Attorneys for Consumer Litigation Associates did not respond to a request for comment.

Artificial intelligence and machine learning technology are increasingly becoming a part of the employee screening process, said Angela Preston, chairman of the National Association of Professional Background Screeners and a senior vice president at Sterling Talent Solutions. AI tools can be trained to quickly identify and categorize records and spot errors a human might overlook, such as a small difference in the spelling of two names.

“There is a concern that without the proper checks and balances in the system, technology could be getting it wrong,” she said, but “you also have to think about the proportionate volume of searches that any company is running” and the resulting number of mistakes.

Checkr’s stated rate of 1 million background reports processed each month translates to about 23 reports per minute — likely an impossible pace for a human reviewer to keep up with. And even with human oversight, there’s opportunity for error in any background check, if for no other reason than that criminal and other public records often contain slight spelling mistakes and inaccuracies.

For all AI’s undeniable potential to improve screening accuracy and put millions of Americans to work faster — last year, a Gallup study estimated that 36 percent of U.S. workers participate in the gig economy — the new technologies can also introduce unpredictability in the process for workers, said Jeremy Gillula, the tech projects director for the Electronic Frontier Foundation, who researches AI and machine learning.

“I would feel comfortable using AI as a tool of first pass, but I would want any records it digs up to be verified by a human,” he said. “One of the weaknesses of machine learning models … is that they can make mistakes in unexpected ways and in ways that a human wouldn’t think about.”

Those mistakes can be hard to explain without a deep look at the underlying algorithms.

In the course of less than a month in 2016, Checkr provided background checks on Gregory Howell of North Carolina to three different companies.

The first stated that Howell’s driving record could not be found but was somehow also suspended, according to a lawsuit he filed. The second report, sent four days later, allegedly contained the correct information: He had held a valid license since 1998. The third report, sent two weeks after that, stated that Howell’s driving record began in 2016.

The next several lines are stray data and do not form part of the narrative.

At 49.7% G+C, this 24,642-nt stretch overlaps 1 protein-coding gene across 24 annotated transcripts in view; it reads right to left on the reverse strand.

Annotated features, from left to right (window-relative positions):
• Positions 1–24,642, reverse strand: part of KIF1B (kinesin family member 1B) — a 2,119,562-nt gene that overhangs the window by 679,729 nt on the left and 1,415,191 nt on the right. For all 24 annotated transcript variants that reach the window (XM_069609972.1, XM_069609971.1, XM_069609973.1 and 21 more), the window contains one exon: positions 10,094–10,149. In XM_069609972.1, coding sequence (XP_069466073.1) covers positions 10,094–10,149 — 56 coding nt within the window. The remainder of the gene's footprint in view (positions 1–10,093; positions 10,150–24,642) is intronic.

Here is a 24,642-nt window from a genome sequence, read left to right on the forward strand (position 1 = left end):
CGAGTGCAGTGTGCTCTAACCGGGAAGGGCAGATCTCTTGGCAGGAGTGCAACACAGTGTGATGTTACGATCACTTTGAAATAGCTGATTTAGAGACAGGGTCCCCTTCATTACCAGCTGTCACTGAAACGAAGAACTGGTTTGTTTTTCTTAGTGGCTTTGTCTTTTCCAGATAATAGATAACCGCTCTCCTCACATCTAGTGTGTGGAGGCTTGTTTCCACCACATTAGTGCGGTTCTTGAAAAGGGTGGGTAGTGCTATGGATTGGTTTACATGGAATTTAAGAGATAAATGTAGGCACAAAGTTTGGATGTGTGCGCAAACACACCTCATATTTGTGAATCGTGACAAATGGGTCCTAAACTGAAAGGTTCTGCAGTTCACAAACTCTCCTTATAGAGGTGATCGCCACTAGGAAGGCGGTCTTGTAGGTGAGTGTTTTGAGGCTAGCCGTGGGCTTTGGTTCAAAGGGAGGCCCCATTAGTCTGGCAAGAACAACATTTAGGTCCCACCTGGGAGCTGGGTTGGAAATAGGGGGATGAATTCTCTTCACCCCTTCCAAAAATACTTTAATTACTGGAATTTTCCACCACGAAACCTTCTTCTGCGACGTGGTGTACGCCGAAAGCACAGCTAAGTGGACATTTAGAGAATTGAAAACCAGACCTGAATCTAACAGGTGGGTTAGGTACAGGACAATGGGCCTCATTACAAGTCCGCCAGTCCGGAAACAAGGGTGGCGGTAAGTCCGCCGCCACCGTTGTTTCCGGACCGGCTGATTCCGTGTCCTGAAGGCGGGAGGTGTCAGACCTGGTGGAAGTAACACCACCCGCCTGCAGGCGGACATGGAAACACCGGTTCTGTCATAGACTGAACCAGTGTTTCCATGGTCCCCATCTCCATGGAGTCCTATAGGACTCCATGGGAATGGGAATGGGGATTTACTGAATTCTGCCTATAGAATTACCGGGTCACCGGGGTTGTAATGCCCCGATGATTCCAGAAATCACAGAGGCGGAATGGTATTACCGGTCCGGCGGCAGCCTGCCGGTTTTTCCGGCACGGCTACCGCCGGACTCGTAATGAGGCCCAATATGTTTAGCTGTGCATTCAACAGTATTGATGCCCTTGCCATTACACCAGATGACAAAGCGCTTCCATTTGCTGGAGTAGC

Two of the reports also contained information about traffic infractions that were more than seven years old, a violation of the Fair Credit Reporting Act. That allegation turned Howell’s case into the $4.5 million class action lawsuit settled late last year.

Inclination to settle

While Checkr did not admit to wrongdoing as part of the settlement, it did agree to suspend its practice of including low-level offenses older than seven years on background reports for at least 18 months.

Bringing a class action lawsuit against the company based on its inclusion of inaccurate information would likely be harder, said California attorney Stephanie Tatar, who has filed nearly a dozen lawsuits against the company, because the nature of the mistakes varies so widely. And it may not be worth the effort — Checkr has shown an inclination to settle these lawsuits in a matter of months rather than fight them, according to a review of court records.

After Tucker received his inaccurate background check from the company last November — the one that said he had killed a person while driving drunk — he immediately tried to dispute it, he said.

Checkr sent him a copy of the same report in response, Tucker said, while DoorDash’s dispute resolution email address returned an automatic response stating that it was no longer being monitored.

But within two weeks of Tucker filing his lawsuit last month, Checkr corrected his background check and DoorDash offered to reconsider his application.

Attorney Michael Agruss, who is representing Tucker, said one of the company’s lawyers has also reached out regarding the case and he expects to settle it quickly.

“I think it’s almost just a cost of doing business for them,” Agruss said. “For every case they have to settle like Seth’s, the amount of money they’re making with these reports far outweighs it.”